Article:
Blitman, surrounded by white levis and old tweed jackets, orders a Bartley's Buns 21. The price--$1.10--is steep, but, after all, this is lunch. The Buns 21 boasts two Bartley burgers, two buns, and some scattered potato chips. Accessories include a little paper cup of cole slaw--about one blue plastic forkful--and a pickle. Two pickles if you know Florence. He also orders a large coke for twenty-five cents. Five minutes later, he's done. A ten cent tip for Florence. And don't forget to get a twelve cent box of crackerjacks at the cashier's counter.
NOW COMES ONE of those grueling stretches when Blitman has to amuse himself. We'll leave him to his fun until four when he makes his way along Mt. Auburn Street to Hazen's. There is something unsettling entrance about Hazen's. The impersonal turnstile entrance with its clanging bell. The antiseptic toy counters. The lippiputian nursery school stools. The place oozes sterility. Creeping Brighamism is permeating the Square.
Blitman asks for an extra thick shake and a creme-filled chocolate Ring Ding. He is punched for forty cents. Although he doesn't like Hazen's much, Blitman does get a big kick out of the way his plastic sanitary straw stands straight up in his shake. And he likes to observe the teen-bopper subculture in action. At night, Hazen's absorbs the Bartley crowd. During the weekdays, it becomes a Cambridge streetcorner moved indoors, a refuge for the lustful, sallow, acne-splattered teen set. Precocous little girls with rampaging breasts bump and grind to the Seeds and the Stones. Cheeseburger boys in thick maroon coats and plaid pants leer through clouds of smoke. Everyone is doing all right.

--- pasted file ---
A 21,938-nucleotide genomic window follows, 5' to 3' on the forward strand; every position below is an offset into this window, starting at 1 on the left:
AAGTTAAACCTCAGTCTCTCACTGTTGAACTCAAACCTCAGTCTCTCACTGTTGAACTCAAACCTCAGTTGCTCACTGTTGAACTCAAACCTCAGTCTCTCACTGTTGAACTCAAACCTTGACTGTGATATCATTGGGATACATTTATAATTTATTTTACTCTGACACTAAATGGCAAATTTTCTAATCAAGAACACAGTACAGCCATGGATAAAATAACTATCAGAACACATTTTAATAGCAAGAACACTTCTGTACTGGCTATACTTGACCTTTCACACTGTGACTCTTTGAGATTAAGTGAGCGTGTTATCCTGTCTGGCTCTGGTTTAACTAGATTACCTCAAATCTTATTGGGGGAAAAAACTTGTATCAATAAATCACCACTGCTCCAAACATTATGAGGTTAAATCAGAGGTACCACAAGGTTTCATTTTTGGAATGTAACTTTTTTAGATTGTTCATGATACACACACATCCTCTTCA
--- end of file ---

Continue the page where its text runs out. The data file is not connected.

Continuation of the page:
Now that Theresa is gone, Hazen's waitresses are an undistinguished lot, a makeshift collection of young girls, middle-aged women, and grandmothers. Only wiry Chas, the efficient cook, has any class. Joe Blitman leaves Hazen's in the midst of a Mamas and Papas sing-along.
As dinner-time approaches, Blitman is in good shape. He has spent only $2.32. There is a lot of time and a lot of food yet to come.